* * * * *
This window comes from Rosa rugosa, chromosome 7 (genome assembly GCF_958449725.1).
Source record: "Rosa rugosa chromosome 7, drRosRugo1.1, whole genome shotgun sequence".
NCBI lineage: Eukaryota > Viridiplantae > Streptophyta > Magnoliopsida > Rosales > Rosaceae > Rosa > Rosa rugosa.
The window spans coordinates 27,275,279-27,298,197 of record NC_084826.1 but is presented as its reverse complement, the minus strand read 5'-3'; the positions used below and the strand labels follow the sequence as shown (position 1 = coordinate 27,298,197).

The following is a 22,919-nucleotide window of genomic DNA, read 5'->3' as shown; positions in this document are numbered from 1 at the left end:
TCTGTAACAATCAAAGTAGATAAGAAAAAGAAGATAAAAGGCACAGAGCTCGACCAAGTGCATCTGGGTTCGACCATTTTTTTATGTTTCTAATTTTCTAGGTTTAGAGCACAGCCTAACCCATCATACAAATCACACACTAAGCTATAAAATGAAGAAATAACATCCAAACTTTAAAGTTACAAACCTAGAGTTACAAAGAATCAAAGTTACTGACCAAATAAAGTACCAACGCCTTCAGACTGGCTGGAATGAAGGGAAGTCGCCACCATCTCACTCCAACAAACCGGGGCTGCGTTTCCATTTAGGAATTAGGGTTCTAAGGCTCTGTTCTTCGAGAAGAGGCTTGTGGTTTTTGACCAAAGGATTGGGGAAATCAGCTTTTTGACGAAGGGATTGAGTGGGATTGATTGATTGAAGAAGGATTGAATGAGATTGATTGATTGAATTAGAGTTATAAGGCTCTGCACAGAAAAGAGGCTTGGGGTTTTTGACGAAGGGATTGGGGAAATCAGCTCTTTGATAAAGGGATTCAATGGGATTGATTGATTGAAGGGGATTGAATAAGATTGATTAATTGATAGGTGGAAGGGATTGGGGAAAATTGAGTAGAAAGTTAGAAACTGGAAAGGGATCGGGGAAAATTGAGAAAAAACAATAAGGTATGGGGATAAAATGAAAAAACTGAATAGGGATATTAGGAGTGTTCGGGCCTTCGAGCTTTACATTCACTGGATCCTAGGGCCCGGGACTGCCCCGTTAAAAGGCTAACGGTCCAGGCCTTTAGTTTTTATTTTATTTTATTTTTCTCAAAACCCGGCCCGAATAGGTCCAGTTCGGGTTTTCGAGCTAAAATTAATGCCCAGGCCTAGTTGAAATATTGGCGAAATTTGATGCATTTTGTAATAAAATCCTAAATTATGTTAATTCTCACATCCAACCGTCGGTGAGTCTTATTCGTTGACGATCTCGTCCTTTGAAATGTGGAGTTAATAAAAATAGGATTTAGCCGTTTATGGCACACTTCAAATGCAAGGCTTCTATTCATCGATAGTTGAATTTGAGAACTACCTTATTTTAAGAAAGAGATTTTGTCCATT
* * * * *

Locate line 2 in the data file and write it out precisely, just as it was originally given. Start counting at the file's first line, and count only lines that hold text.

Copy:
Source record: "Rosa rugosa chromosome 7, drRosRugo1.1, whole genome shotgun sequence".